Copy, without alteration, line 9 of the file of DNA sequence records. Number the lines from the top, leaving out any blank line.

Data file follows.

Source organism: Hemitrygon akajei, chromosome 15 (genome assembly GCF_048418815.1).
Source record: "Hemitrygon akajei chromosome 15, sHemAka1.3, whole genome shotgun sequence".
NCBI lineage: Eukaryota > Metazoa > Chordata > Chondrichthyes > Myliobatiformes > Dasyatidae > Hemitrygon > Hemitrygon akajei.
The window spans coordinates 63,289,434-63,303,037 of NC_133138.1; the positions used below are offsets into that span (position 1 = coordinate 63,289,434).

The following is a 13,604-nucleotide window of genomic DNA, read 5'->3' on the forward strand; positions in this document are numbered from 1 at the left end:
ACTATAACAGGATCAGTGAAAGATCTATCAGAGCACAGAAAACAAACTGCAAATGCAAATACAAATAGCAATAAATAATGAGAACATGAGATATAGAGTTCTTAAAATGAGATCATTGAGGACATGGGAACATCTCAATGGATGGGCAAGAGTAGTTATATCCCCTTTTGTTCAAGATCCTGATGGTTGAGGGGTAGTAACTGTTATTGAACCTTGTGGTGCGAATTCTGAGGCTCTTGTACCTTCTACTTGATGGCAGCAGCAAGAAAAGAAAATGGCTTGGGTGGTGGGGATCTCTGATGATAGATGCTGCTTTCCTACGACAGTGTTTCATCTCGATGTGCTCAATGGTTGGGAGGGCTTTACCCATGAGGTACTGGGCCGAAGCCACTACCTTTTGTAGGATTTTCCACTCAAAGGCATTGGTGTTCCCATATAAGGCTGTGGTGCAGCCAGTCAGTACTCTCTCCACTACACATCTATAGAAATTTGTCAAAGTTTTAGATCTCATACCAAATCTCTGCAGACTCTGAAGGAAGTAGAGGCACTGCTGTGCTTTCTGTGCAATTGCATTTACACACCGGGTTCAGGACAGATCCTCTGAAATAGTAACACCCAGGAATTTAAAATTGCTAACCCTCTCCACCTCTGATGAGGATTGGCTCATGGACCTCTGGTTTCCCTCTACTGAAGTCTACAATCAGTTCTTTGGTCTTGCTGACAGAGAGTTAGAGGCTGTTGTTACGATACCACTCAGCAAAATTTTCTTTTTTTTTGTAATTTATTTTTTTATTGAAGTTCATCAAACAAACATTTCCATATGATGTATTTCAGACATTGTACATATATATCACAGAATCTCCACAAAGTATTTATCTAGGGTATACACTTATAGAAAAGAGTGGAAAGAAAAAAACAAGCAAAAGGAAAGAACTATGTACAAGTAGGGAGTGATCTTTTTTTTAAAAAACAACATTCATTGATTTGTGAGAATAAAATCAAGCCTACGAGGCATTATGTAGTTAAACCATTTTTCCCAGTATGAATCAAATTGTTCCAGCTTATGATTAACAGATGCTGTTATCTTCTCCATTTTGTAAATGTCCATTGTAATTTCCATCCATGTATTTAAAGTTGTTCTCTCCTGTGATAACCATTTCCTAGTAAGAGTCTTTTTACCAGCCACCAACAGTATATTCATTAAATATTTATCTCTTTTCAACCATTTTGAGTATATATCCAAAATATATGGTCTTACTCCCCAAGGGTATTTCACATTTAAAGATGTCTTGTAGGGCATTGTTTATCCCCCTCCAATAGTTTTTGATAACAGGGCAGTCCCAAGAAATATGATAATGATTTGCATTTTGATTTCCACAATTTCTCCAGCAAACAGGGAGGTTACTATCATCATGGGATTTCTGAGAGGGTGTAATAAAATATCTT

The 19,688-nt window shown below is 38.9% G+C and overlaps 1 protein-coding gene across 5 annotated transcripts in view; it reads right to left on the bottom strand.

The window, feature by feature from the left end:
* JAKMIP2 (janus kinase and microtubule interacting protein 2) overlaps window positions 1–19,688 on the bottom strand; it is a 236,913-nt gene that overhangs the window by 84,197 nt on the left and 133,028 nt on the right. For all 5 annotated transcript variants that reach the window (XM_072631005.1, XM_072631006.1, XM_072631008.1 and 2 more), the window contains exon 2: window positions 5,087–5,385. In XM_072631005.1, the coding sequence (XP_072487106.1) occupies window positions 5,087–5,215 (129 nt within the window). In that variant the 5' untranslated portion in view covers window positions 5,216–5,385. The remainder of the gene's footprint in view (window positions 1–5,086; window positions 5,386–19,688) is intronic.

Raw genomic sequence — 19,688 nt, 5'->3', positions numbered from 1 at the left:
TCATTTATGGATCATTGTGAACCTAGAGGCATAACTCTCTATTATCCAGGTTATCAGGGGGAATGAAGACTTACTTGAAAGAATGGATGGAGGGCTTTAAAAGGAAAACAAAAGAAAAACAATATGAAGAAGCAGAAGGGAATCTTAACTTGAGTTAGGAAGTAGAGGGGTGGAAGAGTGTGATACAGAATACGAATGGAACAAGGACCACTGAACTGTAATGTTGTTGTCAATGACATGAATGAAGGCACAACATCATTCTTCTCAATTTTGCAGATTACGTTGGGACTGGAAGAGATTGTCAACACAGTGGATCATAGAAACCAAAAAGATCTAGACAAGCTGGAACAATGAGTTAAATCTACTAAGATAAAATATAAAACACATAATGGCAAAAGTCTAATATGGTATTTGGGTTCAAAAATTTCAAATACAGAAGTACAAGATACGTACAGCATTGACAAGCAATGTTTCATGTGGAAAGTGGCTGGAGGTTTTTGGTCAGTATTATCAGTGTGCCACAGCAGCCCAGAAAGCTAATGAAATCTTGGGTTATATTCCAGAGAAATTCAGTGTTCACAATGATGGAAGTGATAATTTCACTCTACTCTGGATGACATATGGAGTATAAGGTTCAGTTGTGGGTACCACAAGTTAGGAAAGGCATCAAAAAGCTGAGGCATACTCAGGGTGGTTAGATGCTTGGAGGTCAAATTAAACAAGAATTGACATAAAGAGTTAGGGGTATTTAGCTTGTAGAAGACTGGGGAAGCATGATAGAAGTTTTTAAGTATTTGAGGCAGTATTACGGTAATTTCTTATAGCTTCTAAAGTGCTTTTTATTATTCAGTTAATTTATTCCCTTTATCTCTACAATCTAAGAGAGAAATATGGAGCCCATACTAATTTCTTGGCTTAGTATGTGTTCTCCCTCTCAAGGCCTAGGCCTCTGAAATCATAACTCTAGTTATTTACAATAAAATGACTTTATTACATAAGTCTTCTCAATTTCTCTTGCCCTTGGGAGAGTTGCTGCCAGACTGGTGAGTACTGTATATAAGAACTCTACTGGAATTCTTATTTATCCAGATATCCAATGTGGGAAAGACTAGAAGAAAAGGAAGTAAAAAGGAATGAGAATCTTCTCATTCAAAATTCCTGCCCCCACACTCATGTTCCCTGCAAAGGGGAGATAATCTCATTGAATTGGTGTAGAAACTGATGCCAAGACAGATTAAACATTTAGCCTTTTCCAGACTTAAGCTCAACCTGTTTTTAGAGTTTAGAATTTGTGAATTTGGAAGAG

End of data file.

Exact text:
* JAKMIP2 (janus kinase and microtubule interacting protein 2) overlaps window positions 1–19,688 on the bottom strand; it is a 236,913-nt gene that overhangs the window by 84,197 nt on the left and 133,028 nt on the right. For all 5 annotated transcript variants that reach the window (XM_072631005.1, XM_072631006.1, XM_072631008.1 and 2 more), the window contains exon 2: window positions 5,087–5,385. In XM_072631005.1, the coding sequence (XP_072487106.1) occupies window positions 5,087–5,215 (129 nt within the window). In that variant the 5' untranslated portion in view covers window positions 5,216–5,385. The remainder of the gene's footprint in view (window positions 1–5,086; window positions 5,386–19,688) is intronic.